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As Latter-day Saints, we believe that what happened in Gethsemane was essential to the Atonement of Jesus Christ. As True to the Faith explains, “Jesus’s atoning sacrifice took place in the Garden of Gethsemane and on the cross at Calvary. In Gethsemane He submitted to the will of the Father and began to take upon Himself the sins of all people … The Savior continued to suffer for our sins when He allowed Himself to be crucified—‘lifted up upon the cross and slain for the sins of the world’ (1 Nephi 11:33).” (True to the Faith: Atonement).

It was in Gethsemane that Christ began His Atonement and it was on the cross that he completed his suffering as “all the infinite agonies and merciless pains of Gethsemane recurred” (McConkie, Ensign May 1985). Truly, it was a “perfect atonement” wrought out “through the shedding of his own blood” in both Gethsemane and on the cross (D&C 76:69).

When sharing these beliefs with other Christians, many Latter-day Saints are surprised to find out that our belief in the role of Gethsemane is not a common belief shared with most other Christians. Typically, they believe the Atonement of Christ took place exclusively on the cross and that the events in Gethsemane were just in prayerful preparation and anticipation for that suffering. Even more surprising is the fact that a key scriptural passage supporting our view of Gethsemane has been removed by many modern translations of the Bible. What happened to cause this plain and precious truth to be lost and what we can learn from it is an important topic for Latter-day Saints to consider.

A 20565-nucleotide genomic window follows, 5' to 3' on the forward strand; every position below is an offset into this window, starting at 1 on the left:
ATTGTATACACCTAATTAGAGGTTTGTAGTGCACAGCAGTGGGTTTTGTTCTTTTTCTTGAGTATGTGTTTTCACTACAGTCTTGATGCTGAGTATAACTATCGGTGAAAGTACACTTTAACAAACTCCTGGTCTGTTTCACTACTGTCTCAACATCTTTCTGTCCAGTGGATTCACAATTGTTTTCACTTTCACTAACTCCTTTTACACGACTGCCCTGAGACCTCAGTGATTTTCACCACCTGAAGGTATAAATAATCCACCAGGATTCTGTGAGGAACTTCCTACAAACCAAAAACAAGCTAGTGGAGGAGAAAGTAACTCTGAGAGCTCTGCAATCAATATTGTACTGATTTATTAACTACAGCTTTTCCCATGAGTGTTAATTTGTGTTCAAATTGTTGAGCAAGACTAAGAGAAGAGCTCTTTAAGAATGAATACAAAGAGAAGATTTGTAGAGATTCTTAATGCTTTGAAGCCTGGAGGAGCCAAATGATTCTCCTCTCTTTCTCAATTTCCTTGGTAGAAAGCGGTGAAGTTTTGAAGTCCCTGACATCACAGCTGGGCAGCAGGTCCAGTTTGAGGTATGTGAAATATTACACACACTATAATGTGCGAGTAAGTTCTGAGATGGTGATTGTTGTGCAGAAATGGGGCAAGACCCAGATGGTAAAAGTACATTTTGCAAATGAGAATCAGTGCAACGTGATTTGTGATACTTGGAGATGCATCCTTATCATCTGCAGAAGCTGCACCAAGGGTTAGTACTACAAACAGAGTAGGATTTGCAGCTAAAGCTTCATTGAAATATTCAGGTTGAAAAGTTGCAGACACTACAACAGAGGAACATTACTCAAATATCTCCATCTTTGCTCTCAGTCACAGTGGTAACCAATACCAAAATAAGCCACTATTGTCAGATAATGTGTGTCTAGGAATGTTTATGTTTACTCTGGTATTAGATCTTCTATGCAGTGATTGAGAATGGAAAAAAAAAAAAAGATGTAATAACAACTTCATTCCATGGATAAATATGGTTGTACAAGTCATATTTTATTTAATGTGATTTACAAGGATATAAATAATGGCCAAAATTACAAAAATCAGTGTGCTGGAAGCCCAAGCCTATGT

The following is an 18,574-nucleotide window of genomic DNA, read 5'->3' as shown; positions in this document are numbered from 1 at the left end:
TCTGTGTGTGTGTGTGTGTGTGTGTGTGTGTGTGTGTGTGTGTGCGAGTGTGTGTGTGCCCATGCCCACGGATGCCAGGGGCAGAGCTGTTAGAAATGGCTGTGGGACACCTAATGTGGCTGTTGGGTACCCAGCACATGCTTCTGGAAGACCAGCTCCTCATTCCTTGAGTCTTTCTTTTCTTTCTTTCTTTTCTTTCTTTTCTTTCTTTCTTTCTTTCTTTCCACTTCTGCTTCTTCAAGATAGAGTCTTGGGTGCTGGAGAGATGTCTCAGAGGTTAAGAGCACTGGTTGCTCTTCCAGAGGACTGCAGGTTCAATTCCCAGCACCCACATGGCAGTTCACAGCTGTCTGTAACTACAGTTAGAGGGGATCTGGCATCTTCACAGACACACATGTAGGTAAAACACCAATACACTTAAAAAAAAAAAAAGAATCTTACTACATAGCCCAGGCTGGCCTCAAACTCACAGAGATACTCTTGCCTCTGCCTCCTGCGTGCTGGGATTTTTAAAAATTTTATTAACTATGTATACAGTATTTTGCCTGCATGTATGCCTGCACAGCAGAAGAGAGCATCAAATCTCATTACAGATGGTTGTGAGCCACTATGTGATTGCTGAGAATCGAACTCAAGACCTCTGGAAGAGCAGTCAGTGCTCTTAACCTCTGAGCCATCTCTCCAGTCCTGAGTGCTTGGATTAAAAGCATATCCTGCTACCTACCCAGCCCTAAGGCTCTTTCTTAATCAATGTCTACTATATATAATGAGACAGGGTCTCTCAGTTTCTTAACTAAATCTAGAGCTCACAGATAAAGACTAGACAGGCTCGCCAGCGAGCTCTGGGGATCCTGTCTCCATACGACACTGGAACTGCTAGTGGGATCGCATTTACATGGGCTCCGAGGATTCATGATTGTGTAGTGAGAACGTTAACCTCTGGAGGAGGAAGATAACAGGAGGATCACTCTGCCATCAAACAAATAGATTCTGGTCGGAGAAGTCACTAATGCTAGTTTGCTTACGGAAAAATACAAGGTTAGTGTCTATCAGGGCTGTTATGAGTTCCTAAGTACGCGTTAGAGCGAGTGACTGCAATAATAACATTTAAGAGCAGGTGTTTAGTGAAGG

The Case of Luke 22:43-44

After Christ’s earnest prayer to have the bitter cup of His atoning suffering removed and his expressed submission to do the will of the Father, Luke records these words, “And there appeared an angel unto him from heaven, strengthening him. And being in an agony he prayed more earnestly: and his sweat was as it were great drops of blood falling down to the ground” (Luke 22:43-44). Latter-day Saints recognize these simple words as doctrinally important because they describe the suffering that Christ endured for our sins in Gethsemane.